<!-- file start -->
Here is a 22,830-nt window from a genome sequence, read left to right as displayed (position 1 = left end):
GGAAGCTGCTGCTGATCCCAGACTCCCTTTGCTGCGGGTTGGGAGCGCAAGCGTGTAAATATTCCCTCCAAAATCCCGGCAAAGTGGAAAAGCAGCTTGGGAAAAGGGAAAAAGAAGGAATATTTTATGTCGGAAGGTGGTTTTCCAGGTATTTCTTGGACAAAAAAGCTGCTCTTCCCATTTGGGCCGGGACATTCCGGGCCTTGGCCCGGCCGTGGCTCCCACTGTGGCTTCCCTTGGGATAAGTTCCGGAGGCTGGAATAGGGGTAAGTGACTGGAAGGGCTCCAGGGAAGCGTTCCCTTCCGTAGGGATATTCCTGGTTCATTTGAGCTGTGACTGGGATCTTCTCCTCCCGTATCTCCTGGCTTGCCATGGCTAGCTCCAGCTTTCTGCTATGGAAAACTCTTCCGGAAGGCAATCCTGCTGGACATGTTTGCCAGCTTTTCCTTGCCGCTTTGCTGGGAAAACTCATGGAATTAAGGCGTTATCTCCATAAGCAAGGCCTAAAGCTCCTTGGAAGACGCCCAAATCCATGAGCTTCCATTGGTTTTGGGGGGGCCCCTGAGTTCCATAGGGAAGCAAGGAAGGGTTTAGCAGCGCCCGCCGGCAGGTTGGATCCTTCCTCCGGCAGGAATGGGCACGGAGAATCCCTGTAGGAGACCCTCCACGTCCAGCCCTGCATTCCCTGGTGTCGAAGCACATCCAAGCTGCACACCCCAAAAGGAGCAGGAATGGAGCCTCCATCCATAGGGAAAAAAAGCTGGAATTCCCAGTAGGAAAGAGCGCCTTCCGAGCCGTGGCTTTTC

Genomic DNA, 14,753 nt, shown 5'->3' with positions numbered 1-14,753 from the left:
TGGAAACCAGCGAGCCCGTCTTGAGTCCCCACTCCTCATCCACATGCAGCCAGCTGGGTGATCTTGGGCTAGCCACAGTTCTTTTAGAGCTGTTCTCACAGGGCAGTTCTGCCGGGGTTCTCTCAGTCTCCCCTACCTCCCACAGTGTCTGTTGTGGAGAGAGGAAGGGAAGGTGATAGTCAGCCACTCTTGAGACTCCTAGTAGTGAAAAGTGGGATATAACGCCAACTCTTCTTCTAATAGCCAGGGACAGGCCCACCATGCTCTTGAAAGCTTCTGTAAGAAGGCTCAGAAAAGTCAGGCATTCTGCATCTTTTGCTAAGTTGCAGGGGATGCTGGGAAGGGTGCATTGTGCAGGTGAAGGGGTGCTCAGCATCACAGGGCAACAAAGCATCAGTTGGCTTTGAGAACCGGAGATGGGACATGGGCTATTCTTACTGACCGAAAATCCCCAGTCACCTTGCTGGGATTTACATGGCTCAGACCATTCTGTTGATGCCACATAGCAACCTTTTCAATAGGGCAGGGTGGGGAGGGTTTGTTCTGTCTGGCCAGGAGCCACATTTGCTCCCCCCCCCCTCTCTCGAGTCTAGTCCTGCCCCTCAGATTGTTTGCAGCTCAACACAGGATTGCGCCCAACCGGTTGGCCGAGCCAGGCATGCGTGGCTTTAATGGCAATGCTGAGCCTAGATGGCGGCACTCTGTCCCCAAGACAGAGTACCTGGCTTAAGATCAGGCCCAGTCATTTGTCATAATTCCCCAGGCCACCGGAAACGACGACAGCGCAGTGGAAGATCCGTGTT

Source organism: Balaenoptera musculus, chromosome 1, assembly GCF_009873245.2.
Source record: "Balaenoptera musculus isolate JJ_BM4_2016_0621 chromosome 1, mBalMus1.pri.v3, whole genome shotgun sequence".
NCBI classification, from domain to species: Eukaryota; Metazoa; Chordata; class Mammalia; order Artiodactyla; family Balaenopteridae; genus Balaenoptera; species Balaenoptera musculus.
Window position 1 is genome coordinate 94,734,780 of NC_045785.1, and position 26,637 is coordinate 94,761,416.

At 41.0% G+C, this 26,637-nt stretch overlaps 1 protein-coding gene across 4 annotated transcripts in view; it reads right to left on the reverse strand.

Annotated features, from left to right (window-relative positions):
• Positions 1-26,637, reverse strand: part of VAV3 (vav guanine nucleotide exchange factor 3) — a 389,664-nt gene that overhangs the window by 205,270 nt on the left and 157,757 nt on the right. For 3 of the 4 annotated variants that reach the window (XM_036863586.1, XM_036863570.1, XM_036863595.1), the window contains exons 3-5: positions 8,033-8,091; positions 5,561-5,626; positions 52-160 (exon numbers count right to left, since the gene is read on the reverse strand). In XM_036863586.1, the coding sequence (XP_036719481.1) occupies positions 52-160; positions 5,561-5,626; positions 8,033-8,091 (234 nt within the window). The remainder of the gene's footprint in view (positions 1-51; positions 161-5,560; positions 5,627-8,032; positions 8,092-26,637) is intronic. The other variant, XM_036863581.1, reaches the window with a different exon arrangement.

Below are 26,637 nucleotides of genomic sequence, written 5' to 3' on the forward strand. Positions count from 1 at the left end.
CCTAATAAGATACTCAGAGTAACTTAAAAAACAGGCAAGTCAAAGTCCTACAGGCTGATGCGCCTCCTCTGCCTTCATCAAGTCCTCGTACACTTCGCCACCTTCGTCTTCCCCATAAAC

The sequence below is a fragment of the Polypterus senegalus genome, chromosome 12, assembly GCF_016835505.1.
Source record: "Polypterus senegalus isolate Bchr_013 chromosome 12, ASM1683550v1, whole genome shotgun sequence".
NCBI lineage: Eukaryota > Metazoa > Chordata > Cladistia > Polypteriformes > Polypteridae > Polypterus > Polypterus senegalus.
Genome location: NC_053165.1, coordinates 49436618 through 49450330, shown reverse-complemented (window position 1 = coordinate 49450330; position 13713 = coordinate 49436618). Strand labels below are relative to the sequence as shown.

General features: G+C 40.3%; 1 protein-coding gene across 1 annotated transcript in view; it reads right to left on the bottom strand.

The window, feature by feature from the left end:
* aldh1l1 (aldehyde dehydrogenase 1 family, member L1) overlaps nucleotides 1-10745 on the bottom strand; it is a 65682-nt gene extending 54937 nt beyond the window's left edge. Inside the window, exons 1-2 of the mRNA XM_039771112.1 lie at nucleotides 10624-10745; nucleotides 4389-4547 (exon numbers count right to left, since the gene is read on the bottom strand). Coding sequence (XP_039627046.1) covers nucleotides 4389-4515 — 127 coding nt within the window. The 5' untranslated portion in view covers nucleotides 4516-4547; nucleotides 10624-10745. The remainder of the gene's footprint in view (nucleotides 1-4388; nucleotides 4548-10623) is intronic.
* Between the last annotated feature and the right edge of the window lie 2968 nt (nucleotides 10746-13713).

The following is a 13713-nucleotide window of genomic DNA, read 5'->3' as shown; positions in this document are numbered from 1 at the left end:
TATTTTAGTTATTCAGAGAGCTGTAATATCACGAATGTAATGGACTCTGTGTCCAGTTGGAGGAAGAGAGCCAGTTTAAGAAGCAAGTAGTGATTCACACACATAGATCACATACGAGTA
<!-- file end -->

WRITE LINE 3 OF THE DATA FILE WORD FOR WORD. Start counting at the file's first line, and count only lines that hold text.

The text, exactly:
Genomic DNA, 14,753 nt, shown 5'->3' with positions numbered 1-14,753 from the left: